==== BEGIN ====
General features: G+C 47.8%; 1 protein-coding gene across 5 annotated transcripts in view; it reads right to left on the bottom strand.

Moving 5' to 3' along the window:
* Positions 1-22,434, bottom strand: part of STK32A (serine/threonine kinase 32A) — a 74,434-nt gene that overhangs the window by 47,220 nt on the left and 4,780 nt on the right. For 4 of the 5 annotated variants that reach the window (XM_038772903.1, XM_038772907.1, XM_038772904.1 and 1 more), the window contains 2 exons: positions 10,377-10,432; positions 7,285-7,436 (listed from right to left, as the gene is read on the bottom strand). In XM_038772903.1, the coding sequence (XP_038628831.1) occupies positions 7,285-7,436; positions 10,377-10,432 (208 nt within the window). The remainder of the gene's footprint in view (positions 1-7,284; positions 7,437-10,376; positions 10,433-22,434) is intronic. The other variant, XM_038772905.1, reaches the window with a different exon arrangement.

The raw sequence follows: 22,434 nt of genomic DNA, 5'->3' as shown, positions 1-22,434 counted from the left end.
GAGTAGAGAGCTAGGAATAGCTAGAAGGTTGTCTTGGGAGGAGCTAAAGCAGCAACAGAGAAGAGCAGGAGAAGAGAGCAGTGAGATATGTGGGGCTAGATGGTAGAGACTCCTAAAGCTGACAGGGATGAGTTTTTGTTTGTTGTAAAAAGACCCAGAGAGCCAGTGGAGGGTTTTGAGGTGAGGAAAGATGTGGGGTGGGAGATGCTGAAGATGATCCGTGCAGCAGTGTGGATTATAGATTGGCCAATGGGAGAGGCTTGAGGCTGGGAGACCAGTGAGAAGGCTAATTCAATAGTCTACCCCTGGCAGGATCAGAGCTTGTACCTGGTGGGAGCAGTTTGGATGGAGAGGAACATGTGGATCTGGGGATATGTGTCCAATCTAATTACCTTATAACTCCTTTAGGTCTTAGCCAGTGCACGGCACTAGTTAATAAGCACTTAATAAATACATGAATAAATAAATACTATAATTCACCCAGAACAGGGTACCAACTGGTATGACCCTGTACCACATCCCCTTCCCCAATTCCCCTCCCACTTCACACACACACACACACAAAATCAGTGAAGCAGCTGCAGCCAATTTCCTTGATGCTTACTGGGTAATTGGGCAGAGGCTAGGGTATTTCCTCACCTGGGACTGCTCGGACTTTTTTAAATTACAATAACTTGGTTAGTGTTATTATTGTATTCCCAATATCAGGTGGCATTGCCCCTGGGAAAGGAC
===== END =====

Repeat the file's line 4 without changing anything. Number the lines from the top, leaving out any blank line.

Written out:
The raw sequence follows: 22,434 nt of genomic DNA, 5'->3' as shown, positions 1-22,434 counted from the left end.